[Linked Image] Red-cockaded woodpeckers are not so different than human beings. Give them a safe, comfortable home and they’ll raise babies and prosper.

So thanks to biologists such as Michael Keys, who builds artificial cavities for birds to nest in, the imperiled red-cockaded woodpecker population has rebounded in recent years.

Now Keys is off to Belize in January to bring the same help to the endangered yellow-headed parrot, whose populations have been dwindling.

“Anything you can do to make it more likely that two birds will raise one or two chicks is a big deal,” Keys said. “We can’t come up with a good reason it won’t work for parrots; they seem so similar to red-cockaded woodpeckers.”

Keys, 40, is a biologist with the U.S. Fish and Wildlife Service; since 1998 he has been stationed at the St. Marks Wildlife Refuge. But he has been building artificial cavities for red-cockaded woodpeckers since 1990, having started his career at the Francis Marion National Forest in South Carolina. In 1989, Hurricane Hugo destroyed the 252,000-acre forest, leveling all the old growth trees – which had been home to red-cockaded woodpeckers.

The devastation in South Carolina was a harbinger of problems throughout the Southeast, which is home to all red-cockaded woodpeckers. Thanks to timber harvesting and development, the red-cockaded woodpecker population dwindled to fewer than 10,000 birds by the early 1990s.

The decline spurred biologists to experiment with artificial cavities, installing man-made structures into trees or drilling holes in trees, to encourage the red-cockaded woodpecker to take up residence and propagate. The practice has proved successful as the red-cockaded woodpecker population in the Southeast has grown to about 14,000 woodpeckers. The jump may seem small, but it is significant for red-cockaded woodpeckers, who mate for years and produce only a few eggs per nesting season.

On their own, red-cockaded woodpeckers are industrious, but slow, home builders. A young male will work on four or five homes at a time, as home building helps attract females – but will take 12 to 18 months per cavity. So the woodpeckers don’t object when humans help them out.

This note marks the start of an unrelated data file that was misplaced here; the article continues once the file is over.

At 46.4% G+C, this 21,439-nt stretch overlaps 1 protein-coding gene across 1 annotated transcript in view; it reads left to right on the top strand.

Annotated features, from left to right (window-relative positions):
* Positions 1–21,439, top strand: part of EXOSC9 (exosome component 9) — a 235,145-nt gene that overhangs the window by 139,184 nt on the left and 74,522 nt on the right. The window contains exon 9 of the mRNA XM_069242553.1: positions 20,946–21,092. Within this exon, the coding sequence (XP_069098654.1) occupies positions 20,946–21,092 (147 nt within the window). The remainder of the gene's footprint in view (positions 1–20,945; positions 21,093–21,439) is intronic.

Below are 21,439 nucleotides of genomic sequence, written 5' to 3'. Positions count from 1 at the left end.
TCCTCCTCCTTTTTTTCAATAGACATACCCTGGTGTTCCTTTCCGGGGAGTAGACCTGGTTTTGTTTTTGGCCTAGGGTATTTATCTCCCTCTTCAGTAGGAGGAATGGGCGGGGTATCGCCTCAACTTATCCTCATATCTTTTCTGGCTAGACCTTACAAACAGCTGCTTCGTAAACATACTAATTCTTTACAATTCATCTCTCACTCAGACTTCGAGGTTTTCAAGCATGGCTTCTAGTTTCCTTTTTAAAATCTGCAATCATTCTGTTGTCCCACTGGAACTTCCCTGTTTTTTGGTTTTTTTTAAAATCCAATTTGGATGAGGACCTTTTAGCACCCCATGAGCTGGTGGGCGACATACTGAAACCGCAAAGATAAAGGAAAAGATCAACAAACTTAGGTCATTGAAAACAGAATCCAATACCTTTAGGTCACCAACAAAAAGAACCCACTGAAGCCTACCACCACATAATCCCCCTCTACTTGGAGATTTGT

“(Artificial cavities) are very attractive to the birds,” Keys said. “It’s like if someone built a new house in your neighborhood and nobody moved in and it was free, you might move in.”

At Tall Timbers Research Station, in northern Leon County, Keys and other biologists began adding artificial cavities five years ago, after the population of red-cockaded woodpeckers “blinked out,” said Tall Timbers biologist Jim Cox. Today, Tall Timbers has about 60 artificial cavities – and nearly 30 red-cockaded woodpeckers.

“You hope (artificial cavities) is a temporary thing; you hope eventually forest management will get to a place where the birds maintain themselves,” Cox said. “But right now, the landscape is not mature enough. This bird requires 90-year-old trees. And there’s no way to get 90-year-old trees but to wait.”

Though dozens of biologists throughout the Southeast install artificial cavities, only a handful have done as many Keys, who has built several thousand artificial cavities – and has gained a reputation for craftsmanship.

Though an artificial cavity can be installed in about 30 minutes, Keys takes an hour or more to meticulously create a new home for woodpeckers. Using a small chain saw and chisel, he installs boxes that fit a tree so well that the man-made addition 20 feet up a tree is invisible to the casual observer. He also adds touches such as shaving away bark around the hole to make it difficult for rat snakes -- the bird’s chief predator – to reach the house.

“I’ve done a few. But it’s like painting by numbers compared to Van Gogh (Keys),” Cox said. “Mike is very careful with what he does and his approach is rare.”
On Jan. 20, Keys will take his craft to Belize, where he and two other scientists will spend two weeks trying to boost the yellow-headed parrot population in Payne’s Creek National Forest. The yellow-headed parrot has been under siege from development – and poachers. If trained while young, the yellow-headed parrot is one of the best-talking parrots. Thus poachers often raid the nests, putting a strain on another species that, like the red-cockaded woodpecker, has low reproductive rates.

The trio expects to build only about 10 boxes, because it will take longer to build boxes for the parrots, which are five times as large as the red-cockaded woodpecker. But if the project proves successful, the scientists hope to add many more artificial cavities in Belize.

“This is baby steps,” Keys said. “We need to find out if the parrots will use them before we start applying for grants to do more.”